As the years stack up on you, from time to time you need to visit the local medicine man for a little assistance.  I’m not real sure when every healer became a specialist and presently can only offer some relief on certain parts of your anatomy.  (That’s city slang for yo’ wore out, hard worked body.)

Friends, I realize it has been longer than I like to admit, but believe it or not, there was a time in history that a doctor could and would perform on the entire carcass.  This situation has gotten so technical when you finally, if possible, get an appointment to see a doctor about yo’ left  big toe on yo’ right foot, the dilemma ends with, “Well I’m sorry, I only work on left feet and I don’t engage in big toes, only small ones.” Now back to the cotton field to search and hopefully locate another specialist.

My friends would have had a rough time growing up and surviving, trying to make through this ordeal.  Have you ever just sat down and thought about the many times you got hurt, why you got hurt and what you had to do to relieve and get rid of the hurt?  Sough in coal oil and maybe smear on yellow salve, normally used for cuts on our Hampshire sow.  Possibly grind in some gummy pine-tar dug out of a bent can with a nice clean(???) screwdriver or maybe spoon-serve with a hand-held hoe sharpening file.  You might try to stop the blood flow with some Days Work “toe-backy” juice.

Momma had her own personal cure-alls and self-proclaimed remedies.  Although not claiming to hold a Doctor’s degree from ‘skint-knee’ university or the academy of nail-punctures, many times Momma would sling the dish cabinet door wide open, seemingly tearing it off the tan colored hinges.  Professionally she’d grab a white pint bottle, shaking it vigorously, like wringing a chickens neck and light in forecasting the upcoming torture of “a little…(al- kee- hall).  Continuing with, “this might sting, just a little.”  (Actually it would set you on fire).  Furthermore you would engage in a high stepping war dance that Tonto and Little Beaver would be very, very proud to witness.

Remember how you could locate the broken bottom of a Double Cola bottle in the middle of a newly plowed cotton patch?  How?  Mr. Ben’s grocery store cold drink box was several miles away.  This always occurred during a cotton row, hopping race when low and behold, you would slice your heel wide open.  With assistance, of course, it is back to the coal oil vat securely hidden in the shed.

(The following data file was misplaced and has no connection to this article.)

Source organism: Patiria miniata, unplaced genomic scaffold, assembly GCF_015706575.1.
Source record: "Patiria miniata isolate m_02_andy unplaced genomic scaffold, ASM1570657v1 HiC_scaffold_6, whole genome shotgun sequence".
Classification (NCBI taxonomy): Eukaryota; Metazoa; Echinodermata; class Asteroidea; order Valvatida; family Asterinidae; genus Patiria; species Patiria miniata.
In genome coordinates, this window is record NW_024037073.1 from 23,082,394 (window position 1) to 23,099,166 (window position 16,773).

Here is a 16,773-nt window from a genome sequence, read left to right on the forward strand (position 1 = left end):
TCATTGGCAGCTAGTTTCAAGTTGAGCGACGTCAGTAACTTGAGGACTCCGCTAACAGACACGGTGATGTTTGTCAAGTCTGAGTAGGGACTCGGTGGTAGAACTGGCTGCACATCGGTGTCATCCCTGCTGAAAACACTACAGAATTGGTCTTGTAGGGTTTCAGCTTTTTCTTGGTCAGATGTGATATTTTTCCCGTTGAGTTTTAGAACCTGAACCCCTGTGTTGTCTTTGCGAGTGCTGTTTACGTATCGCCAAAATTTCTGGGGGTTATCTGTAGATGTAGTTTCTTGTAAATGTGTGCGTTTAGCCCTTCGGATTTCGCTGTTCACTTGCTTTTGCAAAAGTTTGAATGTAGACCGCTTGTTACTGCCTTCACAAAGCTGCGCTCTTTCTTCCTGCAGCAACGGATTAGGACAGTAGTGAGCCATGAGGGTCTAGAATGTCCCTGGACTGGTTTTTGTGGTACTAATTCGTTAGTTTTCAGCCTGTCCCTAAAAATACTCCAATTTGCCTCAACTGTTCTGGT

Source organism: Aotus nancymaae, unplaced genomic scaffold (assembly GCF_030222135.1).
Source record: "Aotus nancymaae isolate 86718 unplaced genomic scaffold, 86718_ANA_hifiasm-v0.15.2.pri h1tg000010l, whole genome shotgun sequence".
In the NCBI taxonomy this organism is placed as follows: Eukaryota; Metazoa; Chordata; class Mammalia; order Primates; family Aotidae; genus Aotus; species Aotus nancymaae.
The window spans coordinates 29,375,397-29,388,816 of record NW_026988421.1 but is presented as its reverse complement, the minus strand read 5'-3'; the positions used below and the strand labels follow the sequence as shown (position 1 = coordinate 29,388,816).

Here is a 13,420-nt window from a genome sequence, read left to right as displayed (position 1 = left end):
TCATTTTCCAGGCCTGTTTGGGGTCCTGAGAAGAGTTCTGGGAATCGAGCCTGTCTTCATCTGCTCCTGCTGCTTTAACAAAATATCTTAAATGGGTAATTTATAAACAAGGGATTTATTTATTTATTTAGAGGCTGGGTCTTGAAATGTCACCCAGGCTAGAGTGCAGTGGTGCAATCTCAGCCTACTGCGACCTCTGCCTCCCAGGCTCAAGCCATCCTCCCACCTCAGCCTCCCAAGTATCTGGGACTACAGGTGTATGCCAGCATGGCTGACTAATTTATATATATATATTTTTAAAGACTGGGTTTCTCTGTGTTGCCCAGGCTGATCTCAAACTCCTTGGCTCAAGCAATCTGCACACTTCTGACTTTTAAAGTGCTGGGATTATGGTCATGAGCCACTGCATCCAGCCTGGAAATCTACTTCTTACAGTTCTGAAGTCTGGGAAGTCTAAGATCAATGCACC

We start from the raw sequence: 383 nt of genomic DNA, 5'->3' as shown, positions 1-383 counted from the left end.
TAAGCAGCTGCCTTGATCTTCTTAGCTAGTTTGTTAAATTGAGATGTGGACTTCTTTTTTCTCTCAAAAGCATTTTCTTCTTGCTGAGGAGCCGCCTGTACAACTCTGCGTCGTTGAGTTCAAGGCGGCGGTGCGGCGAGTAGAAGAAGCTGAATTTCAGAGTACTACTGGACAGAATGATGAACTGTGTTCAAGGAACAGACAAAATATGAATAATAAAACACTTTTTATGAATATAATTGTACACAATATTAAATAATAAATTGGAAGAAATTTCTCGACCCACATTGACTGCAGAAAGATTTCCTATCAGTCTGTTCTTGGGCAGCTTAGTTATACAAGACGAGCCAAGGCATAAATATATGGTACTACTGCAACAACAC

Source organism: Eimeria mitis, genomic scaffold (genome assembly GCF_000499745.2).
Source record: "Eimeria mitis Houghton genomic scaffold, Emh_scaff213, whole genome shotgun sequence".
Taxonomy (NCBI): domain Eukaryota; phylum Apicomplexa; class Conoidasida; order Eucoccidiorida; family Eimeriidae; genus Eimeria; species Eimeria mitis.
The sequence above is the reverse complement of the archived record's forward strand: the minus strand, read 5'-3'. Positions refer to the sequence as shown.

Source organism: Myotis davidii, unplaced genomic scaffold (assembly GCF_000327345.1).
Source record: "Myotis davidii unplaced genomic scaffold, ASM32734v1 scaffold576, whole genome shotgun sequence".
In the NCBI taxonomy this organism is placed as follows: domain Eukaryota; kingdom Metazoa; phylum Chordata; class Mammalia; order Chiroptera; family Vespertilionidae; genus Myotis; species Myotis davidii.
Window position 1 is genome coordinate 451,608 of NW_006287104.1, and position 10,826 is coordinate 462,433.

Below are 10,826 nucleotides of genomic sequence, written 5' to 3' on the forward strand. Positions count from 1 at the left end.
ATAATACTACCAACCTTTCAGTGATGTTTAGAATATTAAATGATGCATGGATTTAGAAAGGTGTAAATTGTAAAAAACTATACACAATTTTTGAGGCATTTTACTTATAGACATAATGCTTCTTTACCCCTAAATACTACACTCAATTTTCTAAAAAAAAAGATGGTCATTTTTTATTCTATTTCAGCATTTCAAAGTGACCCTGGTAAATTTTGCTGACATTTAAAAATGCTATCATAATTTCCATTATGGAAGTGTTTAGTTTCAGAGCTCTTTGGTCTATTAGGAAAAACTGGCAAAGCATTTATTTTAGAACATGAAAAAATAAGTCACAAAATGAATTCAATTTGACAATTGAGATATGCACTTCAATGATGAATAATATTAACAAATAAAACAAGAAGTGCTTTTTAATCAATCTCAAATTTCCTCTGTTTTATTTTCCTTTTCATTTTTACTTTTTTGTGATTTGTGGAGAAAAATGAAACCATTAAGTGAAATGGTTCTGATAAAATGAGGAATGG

Friends, while camouflaging as a highly skilled, field hand Rosemark temporary medic, my very dear friend ‘Rabbit’, would strip-tear some rags to hinder the flow.  Don’t worry whether or not they were clean even though the see-through cloth had been laying in the barn hen’s nest for six months.  The problem being, one must try to stop what little blood your anemic skinny body was pumping.

Why go to all this trouble?  Well first there would be a good honey-suckle fence row scolding.  Then a trip to ‘Doc’ Flippin’s for the dreaded long needle called a ‘tet’nus’ shot, that hurt worse than the injury.  Maybe some country cat-gut back ’en, appropriately called, stitches.  More scolding and additional nursing from Momma.  Pamper the wound for three years until you got better and most important, learned better.

Neighbor, relax and recollect how many times you and your growing up friends were close to meeting your maker or at least you thought so.  Don’t fudge too much, but remember there were times you didn’t want anyone to know how you had messed up and still came away still in one piece?  If the truth was really known you’d have probably set up a tent at ‘Doc’ Peter Flippin’s or Dr. Sid’s healing offices.  The only problem would have been you would have had to stand up the entire visit.  Why?  Because yo’ Momma would have had those Roebucks smoking after you got caught. 

Beloved, as you casually glance at the scars and rips, can you still describe in detail how each happened and where each occurred?  Yep, you survived the school of hard knocks and in most cases graduated the top of the class of “summa’ cuma’ lawdy mercy."

We’d Fall, Squall, Bawl and Climb the Wall, but We Survived ... GLORY!!!!!!

Otis Griffin is the author of the book “Southern Raisin.”  He was born in  Charleston, Tenn., and attended Rosemark Grammar School and Bolton High School. For more from Griffin, log on to

Jeff Ireland is The Leader's sports editor. To contact him, call 901-476-7116 or email​